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A team of journalists investigate how human trafficking and child labor in the Ivory Coast fuels the worldwide chocolate industry. The crew interview both proponents and opponents of these ... See full summary »
This should be better than it is. It is one of a run of documentaries whose subject is so emotive, like Michael Moore's documentaries that the subject often covers up the cracks and limitations of the film itself. Nick and Mark Francis's documentary exposes the fascinating and horrifying means of coffee producing that seems so innocent when you are making it in the morning unaware of the exploitation and human suffering that went into providing you with this innocent beverage.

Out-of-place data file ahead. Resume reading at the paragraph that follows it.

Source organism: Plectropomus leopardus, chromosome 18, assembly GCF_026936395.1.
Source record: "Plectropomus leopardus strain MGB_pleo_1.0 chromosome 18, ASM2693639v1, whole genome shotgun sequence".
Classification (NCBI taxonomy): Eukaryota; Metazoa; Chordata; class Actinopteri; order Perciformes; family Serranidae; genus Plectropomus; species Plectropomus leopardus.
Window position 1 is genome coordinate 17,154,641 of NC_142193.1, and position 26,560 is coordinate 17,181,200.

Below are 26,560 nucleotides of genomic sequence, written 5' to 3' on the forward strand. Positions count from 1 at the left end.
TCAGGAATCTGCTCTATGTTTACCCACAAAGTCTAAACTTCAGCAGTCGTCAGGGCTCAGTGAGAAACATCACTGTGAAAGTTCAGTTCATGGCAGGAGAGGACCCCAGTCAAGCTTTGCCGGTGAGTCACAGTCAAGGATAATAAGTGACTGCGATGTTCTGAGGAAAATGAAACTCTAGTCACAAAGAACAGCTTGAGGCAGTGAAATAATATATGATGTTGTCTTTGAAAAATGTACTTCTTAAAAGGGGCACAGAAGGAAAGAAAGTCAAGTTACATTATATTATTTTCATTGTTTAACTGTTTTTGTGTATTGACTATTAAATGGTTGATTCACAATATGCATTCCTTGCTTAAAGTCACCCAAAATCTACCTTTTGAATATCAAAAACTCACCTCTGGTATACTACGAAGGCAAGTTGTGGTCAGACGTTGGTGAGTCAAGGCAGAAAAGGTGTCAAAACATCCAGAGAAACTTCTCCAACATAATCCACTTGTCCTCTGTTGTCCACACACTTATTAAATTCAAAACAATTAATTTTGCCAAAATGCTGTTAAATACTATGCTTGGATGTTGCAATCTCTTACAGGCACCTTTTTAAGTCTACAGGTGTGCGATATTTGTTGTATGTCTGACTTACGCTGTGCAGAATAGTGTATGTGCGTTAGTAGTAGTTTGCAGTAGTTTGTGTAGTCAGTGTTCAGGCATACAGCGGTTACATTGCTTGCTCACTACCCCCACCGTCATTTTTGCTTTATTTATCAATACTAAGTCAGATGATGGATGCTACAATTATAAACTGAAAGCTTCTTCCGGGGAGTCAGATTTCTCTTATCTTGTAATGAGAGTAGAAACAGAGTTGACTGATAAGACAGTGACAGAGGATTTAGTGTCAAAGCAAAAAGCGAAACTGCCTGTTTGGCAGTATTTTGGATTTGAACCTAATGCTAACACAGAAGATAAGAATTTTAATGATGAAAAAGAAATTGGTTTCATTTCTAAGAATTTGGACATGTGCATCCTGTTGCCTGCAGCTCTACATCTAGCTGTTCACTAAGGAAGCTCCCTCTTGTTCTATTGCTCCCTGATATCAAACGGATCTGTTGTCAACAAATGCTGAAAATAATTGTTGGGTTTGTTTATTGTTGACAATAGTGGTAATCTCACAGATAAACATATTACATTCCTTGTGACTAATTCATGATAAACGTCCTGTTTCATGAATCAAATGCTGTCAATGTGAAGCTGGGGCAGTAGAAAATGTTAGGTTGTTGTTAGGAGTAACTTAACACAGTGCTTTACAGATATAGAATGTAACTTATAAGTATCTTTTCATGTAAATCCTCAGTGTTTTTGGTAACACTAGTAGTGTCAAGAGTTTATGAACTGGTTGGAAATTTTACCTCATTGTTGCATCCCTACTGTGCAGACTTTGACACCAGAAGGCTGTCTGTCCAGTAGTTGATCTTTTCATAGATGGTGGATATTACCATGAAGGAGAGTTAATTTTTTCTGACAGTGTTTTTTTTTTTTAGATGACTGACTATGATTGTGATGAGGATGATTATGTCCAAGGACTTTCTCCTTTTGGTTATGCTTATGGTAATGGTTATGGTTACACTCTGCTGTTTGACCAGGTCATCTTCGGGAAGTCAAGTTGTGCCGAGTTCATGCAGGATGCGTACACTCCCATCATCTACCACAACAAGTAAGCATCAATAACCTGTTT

Although portraying the inequalities that are part of coffee producing and the cheap labour that is used in order to keep process down and revenue for the coffee companies high this film still misses the mark. The poverty of the Ethopian farmers is carefully and lovingly displayed which makes this necessary viewing for anyone and especially coffee drinkers but the film is still made in a blunt matter of fact way that doesn't allow the farmers voice to be properly expressed and that is the film's disappointment
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